Understanding that AI is not out to replace them will be a key. There has been a lot of fear-mongering around the rise of AI, but I think we’re starting to get to a place where people — and young people, especially — are beginning to understand the ways that AI can be used to enhance their jobs, taking care of time-intensive minutia and freeing up humans to manage more strategic, gratifying work. In the call center specifically, 60 percent of respondents to a survey conducted by CCW noted that they view AI as something to complement human agents, rather than replace them.
So, my advice is for people to master the how’s and why’s of AI as it affects their given space. The truth is, most companies are struggling to find people who “get” AI, so that means job security for those who do.
What is the biggest challenge to digital transformation in 2019? How does Comm100 contribute to a successful digital transformation?
The biggest challenge to digital transformation in 2019 is supply-side adoption. We’re still very much in the early adopter phase and the barriers to moving beyond that are myriad. There are the natural ones, like an inability for many to understand AI and its applications and benefits. Because we’re still in the early stage of adoption, there aren’t enough effective proof points in every vertical to get people beyond that. There are also more organizational reasons, like lack of budget.
But with 51 percent of companies already using AI and more than a quarter planning to implement it in some form in the next two years, coupled with the ample evidence that customers are excited about and willing to use AI to interact with brands, companies must overcome their hesitancy and implement AI now, or risk falling behind as the technology advances.
At Comm100, we contribute to our customers’ successful digital transformation by providing a state-of-the-art platform that not only provides a top-notch digital customer experience but also delivers invaluable data that allows our customers to optimize their customer service.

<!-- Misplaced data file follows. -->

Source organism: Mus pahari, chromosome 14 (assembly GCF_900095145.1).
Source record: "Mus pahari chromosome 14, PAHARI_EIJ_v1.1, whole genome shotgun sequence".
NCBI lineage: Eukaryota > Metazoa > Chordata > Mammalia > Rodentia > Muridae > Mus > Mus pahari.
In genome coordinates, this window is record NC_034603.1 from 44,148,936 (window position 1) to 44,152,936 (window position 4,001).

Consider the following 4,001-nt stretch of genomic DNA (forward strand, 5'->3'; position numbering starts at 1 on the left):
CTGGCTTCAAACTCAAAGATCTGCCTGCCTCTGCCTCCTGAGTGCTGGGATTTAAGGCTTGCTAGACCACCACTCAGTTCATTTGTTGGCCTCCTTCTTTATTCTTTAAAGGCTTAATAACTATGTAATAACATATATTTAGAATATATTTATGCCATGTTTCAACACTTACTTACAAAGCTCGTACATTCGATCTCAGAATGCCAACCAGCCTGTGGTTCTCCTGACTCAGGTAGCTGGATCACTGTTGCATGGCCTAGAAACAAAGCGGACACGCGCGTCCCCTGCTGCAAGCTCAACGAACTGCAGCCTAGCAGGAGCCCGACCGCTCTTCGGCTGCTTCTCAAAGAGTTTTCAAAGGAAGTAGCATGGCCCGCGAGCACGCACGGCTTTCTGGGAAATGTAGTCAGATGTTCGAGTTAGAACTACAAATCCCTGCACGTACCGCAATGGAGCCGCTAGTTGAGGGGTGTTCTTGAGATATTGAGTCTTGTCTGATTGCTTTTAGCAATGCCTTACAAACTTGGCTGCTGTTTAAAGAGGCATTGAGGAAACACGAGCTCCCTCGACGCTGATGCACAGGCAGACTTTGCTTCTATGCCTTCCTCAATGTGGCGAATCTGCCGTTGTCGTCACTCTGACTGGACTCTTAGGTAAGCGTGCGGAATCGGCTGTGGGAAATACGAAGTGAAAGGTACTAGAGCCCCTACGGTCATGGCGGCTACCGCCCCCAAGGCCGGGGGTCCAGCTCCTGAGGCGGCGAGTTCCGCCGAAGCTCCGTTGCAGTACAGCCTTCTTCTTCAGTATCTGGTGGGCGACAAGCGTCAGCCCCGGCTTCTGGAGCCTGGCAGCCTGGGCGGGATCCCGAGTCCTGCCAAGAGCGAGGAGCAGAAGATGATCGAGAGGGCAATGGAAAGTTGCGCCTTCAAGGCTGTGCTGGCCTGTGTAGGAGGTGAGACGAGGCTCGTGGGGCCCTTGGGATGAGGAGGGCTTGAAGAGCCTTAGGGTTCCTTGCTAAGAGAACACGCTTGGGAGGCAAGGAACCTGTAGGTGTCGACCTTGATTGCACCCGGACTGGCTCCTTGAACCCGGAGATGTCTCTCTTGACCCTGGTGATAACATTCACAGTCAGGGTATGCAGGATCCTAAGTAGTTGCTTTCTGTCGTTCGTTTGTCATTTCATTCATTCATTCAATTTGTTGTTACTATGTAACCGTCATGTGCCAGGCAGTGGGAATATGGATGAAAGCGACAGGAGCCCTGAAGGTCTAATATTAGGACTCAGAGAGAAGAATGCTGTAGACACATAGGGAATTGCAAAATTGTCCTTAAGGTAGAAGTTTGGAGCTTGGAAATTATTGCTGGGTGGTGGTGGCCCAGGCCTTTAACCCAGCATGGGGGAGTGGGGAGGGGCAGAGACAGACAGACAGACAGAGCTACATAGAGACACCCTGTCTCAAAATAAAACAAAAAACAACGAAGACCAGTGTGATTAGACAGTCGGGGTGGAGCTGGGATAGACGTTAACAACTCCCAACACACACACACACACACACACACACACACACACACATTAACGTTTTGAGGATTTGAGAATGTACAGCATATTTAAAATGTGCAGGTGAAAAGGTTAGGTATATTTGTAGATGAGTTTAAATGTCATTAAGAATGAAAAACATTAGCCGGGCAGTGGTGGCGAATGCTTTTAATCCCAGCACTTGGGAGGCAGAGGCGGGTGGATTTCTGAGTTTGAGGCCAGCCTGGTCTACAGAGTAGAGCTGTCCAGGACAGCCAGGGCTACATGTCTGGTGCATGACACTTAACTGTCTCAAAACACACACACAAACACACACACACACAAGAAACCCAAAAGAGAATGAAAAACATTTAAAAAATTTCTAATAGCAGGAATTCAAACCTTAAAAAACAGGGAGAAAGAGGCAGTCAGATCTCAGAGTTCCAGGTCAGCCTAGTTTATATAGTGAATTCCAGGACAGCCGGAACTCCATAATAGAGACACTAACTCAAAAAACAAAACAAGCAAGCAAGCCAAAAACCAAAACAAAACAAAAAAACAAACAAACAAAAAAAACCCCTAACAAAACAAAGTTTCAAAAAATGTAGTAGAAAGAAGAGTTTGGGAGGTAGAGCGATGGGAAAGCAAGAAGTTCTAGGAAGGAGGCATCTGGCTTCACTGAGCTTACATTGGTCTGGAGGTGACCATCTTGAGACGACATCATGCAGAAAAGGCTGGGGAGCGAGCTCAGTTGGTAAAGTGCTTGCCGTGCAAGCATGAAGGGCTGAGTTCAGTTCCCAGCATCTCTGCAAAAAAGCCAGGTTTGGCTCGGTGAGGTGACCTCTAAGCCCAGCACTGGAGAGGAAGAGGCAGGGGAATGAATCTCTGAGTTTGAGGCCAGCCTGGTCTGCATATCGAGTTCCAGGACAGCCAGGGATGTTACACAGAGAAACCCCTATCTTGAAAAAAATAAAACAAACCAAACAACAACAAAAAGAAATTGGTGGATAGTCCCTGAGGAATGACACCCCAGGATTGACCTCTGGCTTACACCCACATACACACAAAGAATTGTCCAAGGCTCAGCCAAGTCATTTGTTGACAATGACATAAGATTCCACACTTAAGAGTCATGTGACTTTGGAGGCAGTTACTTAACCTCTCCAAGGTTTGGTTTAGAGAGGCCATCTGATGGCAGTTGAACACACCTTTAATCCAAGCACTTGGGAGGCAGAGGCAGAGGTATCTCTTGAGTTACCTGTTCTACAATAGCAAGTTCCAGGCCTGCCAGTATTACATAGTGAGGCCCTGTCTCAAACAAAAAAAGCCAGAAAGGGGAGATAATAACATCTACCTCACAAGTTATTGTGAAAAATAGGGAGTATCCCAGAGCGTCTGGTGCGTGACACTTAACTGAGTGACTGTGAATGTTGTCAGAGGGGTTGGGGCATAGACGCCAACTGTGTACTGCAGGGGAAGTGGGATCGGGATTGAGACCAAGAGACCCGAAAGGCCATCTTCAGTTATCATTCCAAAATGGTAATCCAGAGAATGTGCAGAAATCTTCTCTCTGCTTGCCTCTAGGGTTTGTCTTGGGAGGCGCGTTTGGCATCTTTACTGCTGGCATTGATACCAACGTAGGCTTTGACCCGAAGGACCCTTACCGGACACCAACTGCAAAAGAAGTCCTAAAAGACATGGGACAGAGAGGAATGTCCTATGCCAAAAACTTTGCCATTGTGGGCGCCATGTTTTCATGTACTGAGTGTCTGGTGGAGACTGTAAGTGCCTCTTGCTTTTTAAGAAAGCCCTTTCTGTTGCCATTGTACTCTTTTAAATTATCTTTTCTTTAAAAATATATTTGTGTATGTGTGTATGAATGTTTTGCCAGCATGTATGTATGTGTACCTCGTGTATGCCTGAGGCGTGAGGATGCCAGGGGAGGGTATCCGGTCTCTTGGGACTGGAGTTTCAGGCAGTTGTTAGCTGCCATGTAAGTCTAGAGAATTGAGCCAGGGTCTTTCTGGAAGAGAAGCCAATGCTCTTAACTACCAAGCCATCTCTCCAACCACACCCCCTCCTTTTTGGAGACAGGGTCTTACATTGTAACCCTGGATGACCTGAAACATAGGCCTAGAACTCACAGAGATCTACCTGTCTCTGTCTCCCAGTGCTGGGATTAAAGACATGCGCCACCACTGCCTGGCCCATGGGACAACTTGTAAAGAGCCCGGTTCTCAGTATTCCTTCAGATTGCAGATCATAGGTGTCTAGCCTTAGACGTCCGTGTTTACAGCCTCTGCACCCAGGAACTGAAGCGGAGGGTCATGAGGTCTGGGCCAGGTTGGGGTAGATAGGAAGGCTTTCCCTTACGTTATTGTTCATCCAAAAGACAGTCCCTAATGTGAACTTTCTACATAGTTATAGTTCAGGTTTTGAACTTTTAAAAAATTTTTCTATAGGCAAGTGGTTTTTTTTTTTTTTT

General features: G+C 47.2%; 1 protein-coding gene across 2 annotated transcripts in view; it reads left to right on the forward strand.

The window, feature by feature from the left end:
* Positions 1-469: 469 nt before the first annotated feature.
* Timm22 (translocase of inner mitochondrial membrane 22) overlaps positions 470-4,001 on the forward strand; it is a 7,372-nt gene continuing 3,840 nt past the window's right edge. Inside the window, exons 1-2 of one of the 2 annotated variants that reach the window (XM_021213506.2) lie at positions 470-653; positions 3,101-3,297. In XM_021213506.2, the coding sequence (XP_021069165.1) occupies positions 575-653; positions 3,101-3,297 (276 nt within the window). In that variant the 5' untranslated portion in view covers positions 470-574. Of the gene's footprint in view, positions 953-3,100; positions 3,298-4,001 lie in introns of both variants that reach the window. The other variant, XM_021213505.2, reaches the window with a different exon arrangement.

How potent is the Human-Machine Intelligence for businesses and society? Who owns Machine Learning results?
I was at a trade show last year where the VP of Customer Experience from a large retailer said something relevant to this realm. He paraphrased consumers when he said, “Look, we all know you’re collecting mountains of data on us. All we ask is that you use it to OUR advantage, not just yours”. That’s the basis of loyalty and value in the digital age.
The potency of Human-Machine Intelligence is immense, and the impact will be felt as much on businesses and society as any other technological advancement of our time, maybe more. In fact, the fear occasionally accompanies AI is evidence of its potency, even if it is overblown.
In terms of owning results, it all depends on where the learning is acquired and on the data that’s being analyzed. For example, if a national health organization is using AI to understand patterns related to the spread of diseases, that’s public domain. On the other hand, if an auto parts chain is using AI to understand how to stock inventory on their shelves and when to raise or lower prices, that’s proprietary and owned by the business.